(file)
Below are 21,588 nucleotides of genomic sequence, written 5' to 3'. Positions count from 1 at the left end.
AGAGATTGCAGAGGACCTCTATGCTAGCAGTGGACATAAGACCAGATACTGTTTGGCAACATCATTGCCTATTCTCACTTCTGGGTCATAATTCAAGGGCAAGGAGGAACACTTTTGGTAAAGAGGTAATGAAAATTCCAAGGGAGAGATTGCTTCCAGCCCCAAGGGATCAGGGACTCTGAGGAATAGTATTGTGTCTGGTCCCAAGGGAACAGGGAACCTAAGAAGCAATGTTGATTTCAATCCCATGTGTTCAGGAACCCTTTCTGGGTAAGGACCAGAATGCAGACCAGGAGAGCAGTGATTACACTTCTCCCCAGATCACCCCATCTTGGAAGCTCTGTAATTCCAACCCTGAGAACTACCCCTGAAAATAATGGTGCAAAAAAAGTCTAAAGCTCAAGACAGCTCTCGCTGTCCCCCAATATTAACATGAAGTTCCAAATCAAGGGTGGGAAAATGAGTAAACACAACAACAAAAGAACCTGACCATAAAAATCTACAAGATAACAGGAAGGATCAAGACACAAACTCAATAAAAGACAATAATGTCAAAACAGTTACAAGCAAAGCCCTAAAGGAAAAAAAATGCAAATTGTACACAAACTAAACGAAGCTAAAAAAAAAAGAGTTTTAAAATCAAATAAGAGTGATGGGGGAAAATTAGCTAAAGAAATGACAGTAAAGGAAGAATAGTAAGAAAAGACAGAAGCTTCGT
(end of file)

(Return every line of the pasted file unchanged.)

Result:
Below are 21,588 nucleotides of genomic sequence, written 5' to 3'. Positions count from 1 at the left end.
AGAGATTGCAGAGGACCTCTATGCTAGCAGTGGACATAAGACCAGATACTGTTTGGCAACATCATTGCCTATTCTCACTTCTGGGTCATAATTCAAGGGCAAGGAGGAACACTTTTGGTAAAGAGGTAATGAAAATTCCAAGGGAGAGATTGCTTCCAGCCCCAAGGGATCAGGGACTCTGAGGAATAGTATTGTGTCTGGTCCCAAGGGAACAGGGAACCTAAGAAGCAATGTTGATTTCAATCCCATGTGTTCAGGAACCCTTTCTGGGTAAGGACCAGAATGCAGACCAGGAGAGCAGTGATTACACTTCTCCCCAGATCACCCCATCTTGGAAGCTCTGTAATTCCAACCCTGAGAACTACCCCTGAAAATAATGGTGCAAAAAAAGTCTAAAGCTCAAGACAGCTCTCGCTGTCCCCCAATATTAACATGAAGTTCCAAATCAAGGGTGGGAAAATGAGTAAACACAACAACAAAAGAACCTGACCATAAAAATCTACAAGATAACAGGAAGGATCAAGACACAAACTCAATAAAAGACAATAATGTCAAAACAGTTACAAGCAAAGCCCTAAAGGAAAAAAAATGCAAATTGTACACAAACTAAACGAAGCTAAAAAAAAAAGAGTTTTAAAATCAAATAAGAGTGATGGGGGAAAATTAGCTAAAGAAATGACAGTAAAGGAAGAATAGTAAGAAAAGACAGAAGCTTCGT